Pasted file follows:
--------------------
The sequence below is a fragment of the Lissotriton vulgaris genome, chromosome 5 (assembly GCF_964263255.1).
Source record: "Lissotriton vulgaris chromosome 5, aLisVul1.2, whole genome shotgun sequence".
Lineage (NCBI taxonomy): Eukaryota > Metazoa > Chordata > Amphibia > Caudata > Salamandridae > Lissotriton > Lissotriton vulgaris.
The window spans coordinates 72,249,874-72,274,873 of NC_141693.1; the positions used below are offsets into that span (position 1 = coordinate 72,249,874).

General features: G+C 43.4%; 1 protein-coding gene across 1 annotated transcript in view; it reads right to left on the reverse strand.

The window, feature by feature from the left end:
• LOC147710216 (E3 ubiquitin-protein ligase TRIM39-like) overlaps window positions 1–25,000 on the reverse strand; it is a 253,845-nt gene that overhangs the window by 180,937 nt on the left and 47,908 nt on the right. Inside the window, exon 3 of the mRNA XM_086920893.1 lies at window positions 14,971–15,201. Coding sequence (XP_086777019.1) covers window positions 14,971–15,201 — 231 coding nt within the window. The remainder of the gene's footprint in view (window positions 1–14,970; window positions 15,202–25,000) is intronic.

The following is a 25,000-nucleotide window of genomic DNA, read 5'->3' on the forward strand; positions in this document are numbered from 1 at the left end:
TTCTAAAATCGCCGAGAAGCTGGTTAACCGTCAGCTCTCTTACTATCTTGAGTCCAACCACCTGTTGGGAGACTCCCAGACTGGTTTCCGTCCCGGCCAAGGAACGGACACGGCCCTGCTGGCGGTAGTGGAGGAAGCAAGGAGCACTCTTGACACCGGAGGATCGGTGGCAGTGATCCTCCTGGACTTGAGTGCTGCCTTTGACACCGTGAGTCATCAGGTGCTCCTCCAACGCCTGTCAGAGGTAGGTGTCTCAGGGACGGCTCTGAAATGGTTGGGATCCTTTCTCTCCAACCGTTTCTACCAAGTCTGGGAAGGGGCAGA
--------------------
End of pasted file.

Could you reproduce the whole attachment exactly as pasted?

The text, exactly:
The sequence below is a fragment of the Lissotriton vulgaris genome, chromosome 5 (assembly GCF_964263255.1).
Source record: "Lissotriton vulgaris chromosome 5, aLisVul1.2, whole genome shotgun sequence".
Lineage (NCBI taxonomy): Eukaryota > Metazoa > Chordata > Amphibia > Caudata > Salamandridae > Lissotriton > Lissotriton vulgaris.
The window spans coordinates 72,249,874-72,274,873 of NC_141693.1; the positions used below are offsets into that span (position 1 = coordinate 72,249,874).

General features: G+C 43.4%; 1 protein-coding gene across 1 annotated transcript in view; it reads right to left on the reverse strand.

The window, feature by feature from the left end:
• LOC147710216 (E3 ubiquitin-protein ligase TRIM39-like) overlaps window positions 1–25,000 on the reverse strand; it is a 253,845-nt gene that overhangs the window by 180,937 nt on the left and 47,908 nt on the right. Inside the window, exon 3 of the mRNA XM_086920893.1 lies at window positions 14,971–15,201. Coding sequence (XP_086777019.1) covers window positions 14,971–15,201 — 231 coding nt within the window. The remainder of the gene's footprint in view (window positions 1–14,970; window positions 15,202–25,000) is intronic.

The following is a 25,000-nucleotide window of genomic DNA, read 5'->3' on the forward strand; positions in this document are numbered from 1 at the left end:
TTCTAAAATCGCCGAGAAGCTGGTTAACCGTCAGCTCTCTTACTATCTTGAGTCCAACCACCTGTTGGGAGACTCCCAGACTGGTTTCCGTCCCGGCCAAGGAACGGACACGGCCCTGCTGGCGGTAGTGGAGGAAGCAAGGAGCACTCTTGACACCGGAGGATCGGTGGCAGTGATCCTCCTGGACTTGAGTGCTGCCTTTGACACCGTGAGTCATCAGGTGCTCCTCCAACGCCTGTCAGAGGTAGGTGTCTCAGGGACGGCTCTGAAATGGTTGGGATCCTTTCTCTCCAACCGTTTCTACCAAGTCTGGGAAGGGGCAGA